Arsenic in your chicken: Guess who is defending its use?

Natural News article by Craig Thursday, May 24, 2012

(Natural News) Arsenic in our food supply has a very rich ally and that ally is Pfizer. You see, arsenic is routinely fed to poultry because it increases the growth of the chicken and makes the flesh an appetizing shade of pink (a side effect of burst blood vessels). Of course arsenic could eventually kill the hapless chicken but usually not before the slaughterhouse gets them. All arsenic compounds have mutagenic potential and are known carcinogens. About 9 out of 10 broiler chickens in the United States had been fed arsenic, according to a 2011 industry estimate.

According to Dr. Michael Greger, MD, the NIH, and the USDA’s Food Safety Inspection Service, there are “alarmingly high levels of arsenic contamination in the flesh of broiler chickens,” exceeding the EPA upper limit for arsenic in water by 6 – 9 times. Arsenic has no place in our food chain, much less on the dinner table. But thanks to the Pfizer drug Roxarsone, it’s in our chicken and pig feed, along with the resulting fertilizer, and is bound to end up on your plate one way or another. The European Union banned Roxarsone in 1999, recognizing the public health risks of the drug. So, why is it still used in the USA?

Follow the money

A hard-fought Maryland Senate bill banning Roxarsone recently had a two year battle facing opposition by the well-paid Pfizer lobbyists working with the poultry industry representatives vying to prevent the bill’s passage. They didn’t have your health in mind though when Pfizer employed Tim Perry, who made a cool million last year during a 90-day session of the legislature in Annapolis. Big Pharma and Big Ag are interested in the bottom line: fatter, tastier chickens, quicker.

Pfizer’s stand is that Roxarsone contains harmless organic arsenic. But scientific evidence suggests that the industry’s beloved arsenic transforms into inorganic arsenic and ends ups in human tissue.

Other “stuff” found in the feathers of chickens (only one way they got into the feathers folks) are:

  • The super-bug causing, illegal class of antibiotics called fluoroquinolones
  • An antihistamine that is the active ingredient of Benadryl
  • Acetaminophen, the active ingredient in Tylenol
  • The antidepressant Prozac
  • Caffeine
Why don’t the growers just stop feeding arsenic?

Arsenic has been fed to chickens to promote growth since 1944. Old habits are hard to break, but most poultry farmers haven’t a clue because they receive the chemical laced feeds from the Big Ag industry that contracted them to raise the chickens. This practice was pioneered by Tyson, who found that feeding the same formula to all of the chickens, no matter who the farmer is, makes for a consistent product. Each Big AG chicken plant has their own secret “proprietary feed mix” that is supplied to the contractors growing the chickens.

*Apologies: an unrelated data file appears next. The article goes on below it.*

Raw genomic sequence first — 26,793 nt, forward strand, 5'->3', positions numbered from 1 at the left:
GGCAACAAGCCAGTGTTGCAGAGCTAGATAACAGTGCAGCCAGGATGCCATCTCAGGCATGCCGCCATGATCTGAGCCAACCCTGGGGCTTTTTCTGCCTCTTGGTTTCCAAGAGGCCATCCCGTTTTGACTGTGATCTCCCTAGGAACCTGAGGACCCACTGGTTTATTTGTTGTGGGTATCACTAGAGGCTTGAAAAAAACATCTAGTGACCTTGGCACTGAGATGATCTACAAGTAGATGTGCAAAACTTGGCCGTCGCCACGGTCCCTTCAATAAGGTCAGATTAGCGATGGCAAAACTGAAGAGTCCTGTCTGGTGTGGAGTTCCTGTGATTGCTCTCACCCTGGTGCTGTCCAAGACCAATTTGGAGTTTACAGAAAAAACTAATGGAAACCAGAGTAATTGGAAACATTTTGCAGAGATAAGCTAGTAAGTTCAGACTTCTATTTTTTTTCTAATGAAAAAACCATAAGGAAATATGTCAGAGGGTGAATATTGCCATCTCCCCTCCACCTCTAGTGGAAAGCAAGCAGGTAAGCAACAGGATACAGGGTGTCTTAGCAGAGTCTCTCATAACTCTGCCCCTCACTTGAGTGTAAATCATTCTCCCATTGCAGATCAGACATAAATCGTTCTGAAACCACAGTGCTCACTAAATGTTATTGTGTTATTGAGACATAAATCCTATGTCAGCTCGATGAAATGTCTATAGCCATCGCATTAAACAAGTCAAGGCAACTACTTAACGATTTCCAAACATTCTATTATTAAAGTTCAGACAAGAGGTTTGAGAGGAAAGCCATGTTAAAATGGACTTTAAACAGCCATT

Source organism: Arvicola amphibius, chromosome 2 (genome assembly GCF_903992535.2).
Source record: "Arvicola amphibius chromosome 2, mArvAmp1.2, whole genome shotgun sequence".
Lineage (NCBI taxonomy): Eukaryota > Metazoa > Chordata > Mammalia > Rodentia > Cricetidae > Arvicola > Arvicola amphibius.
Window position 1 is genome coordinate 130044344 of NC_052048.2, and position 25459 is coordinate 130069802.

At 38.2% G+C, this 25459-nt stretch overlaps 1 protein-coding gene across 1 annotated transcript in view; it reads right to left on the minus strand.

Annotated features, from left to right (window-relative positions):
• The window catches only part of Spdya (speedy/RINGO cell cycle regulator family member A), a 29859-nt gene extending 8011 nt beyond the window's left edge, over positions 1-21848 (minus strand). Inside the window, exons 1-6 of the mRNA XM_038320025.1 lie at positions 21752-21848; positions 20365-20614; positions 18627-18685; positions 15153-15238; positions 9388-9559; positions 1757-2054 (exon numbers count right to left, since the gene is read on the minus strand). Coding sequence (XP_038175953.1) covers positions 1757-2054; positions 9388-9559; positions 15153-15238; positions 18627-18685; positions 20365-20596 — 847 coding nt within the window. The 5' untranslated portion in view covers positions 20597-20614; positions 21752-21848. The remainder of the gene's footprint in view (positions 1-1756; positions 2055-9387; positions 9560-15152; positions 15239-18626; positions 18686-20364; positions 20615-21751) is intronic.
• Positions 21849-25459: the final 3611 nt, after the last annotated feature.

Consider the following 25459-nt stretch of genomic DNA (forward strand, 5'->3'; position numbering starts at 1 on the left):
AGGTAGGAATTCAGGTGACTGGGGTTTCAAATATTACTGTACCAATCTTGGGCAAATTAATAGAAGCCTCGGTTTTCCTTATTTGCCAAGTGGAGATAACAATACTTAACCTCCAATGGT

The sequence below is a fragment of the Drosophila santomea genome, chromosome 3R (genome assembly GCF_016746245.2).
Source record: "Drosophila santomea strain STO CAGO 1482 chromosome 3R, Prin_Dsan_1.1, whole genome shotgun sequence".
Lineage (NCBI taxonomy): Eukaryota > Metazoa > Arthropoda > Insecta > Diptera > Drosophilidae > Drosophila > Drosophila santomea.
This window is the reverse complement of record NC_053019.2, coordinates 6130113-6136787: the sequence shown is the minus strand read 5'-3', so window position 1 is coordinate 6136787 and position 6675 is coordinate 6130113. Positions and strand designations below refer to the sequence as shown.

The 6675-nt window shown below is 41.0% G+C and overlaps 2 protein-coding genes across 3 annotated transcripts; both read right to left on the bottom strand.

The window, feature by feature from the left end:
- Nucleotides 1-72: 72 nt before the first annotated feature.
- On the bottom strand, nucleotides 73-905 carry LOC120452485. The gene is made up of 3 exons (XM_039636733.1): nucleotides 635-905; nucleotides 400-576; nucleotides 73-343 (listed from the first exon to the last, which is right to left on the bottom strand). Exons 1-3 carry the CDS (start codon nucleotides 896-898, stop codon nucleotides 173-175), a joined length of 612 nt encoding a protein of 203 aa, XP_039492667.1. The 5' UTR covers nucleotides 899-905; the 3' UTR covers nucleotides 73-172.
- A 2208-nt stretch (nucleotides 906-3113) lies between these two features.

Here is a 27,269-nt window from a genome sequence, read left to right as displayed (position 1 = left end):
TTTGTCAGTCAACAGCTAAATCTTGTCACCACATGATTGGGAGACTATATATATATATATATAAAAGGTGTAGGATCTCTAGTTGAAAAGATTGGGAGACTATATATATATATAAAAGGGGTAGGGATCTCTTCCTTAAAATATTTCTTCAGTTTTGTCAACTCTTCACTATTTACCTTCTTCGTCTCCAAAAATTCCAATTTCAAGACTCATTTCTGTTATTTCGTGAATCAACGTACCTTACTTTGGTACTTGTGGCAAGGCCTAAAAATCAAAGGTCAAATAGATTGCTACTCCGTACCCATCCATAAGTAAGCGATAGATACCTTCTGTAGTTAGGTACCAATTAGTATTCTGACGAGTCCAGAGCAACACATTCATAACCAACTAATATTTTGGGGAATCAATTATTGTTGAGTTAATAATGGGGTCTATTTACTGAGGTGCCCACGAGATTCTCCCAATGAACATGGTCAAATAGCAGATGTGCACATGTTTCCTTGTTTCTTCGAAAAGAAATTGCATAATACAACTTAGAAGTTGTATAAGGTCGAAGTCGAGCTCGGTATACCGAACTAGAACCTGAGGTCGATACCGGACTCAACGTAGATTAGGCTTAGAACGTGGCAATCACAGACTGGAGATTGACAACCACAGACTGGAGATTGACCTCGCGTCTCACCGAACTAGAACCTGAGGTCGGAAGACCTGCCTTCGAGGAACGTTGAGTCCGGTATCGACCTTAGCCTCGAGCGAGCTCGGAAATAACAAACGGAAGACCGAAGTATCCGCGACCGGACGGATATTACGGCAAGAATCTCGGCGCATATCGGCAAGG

But profits dive when chickens die in the unnatural conditions of factory farming, bringing infestations of gut-eating parasites that stunt their growth. Chickens were never meant to be raised “Tyson style”- by the thousands in overcrowded conditions. These unhappy creatures are fed recycled feed from dead chicken carcasses, discarded offal (guts and pieces from rendering), chicken manure, and a multiplicity of chemicals and drugs. Can these chickens even be healthy? How about the human who eats them?

Chicken soup: good for what ails you

Chicken soup is good for what ails you and even helps the body’s immune system. Dr. Stephen Rennard and a team at the University of Nebraska Medical Center found anti-inflammatory properties in chicken soup that soothes sore throats and eases the misery of colds and flu. That is, in the chicken soup that grandma used to make…Grandma walked out to the chicken yard to hand-pick her free-range, organic chicken to serve up for a healthy carnivorous meal. Now with arsenic found in the store-bought chicken, you could find yourself facing one of 20 known cancers caused by arsenic.

If you know what’s good for you, you will find an organic source of chicken. USDA standards do not allow arsenic in organic-chicken feed.

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About the author:
Craig Stellpflug is a Cancer Nutrition Specialist, Lifestyle Coach and Neurodevelopment Consultant at Healing Pathways Medical Clinic, Scottsdale, AZ. With 17 years of clinical experience working with both brain disorders and cancer, Craig has seen first-hand the devastating effects of vaccines and pharmaceuticals on the human body and has come to the conclusion that a natural lifestyle and natural remedies are the true answers to health and vibrant living. You can find his daily health blog at and his articles and radio show archives at

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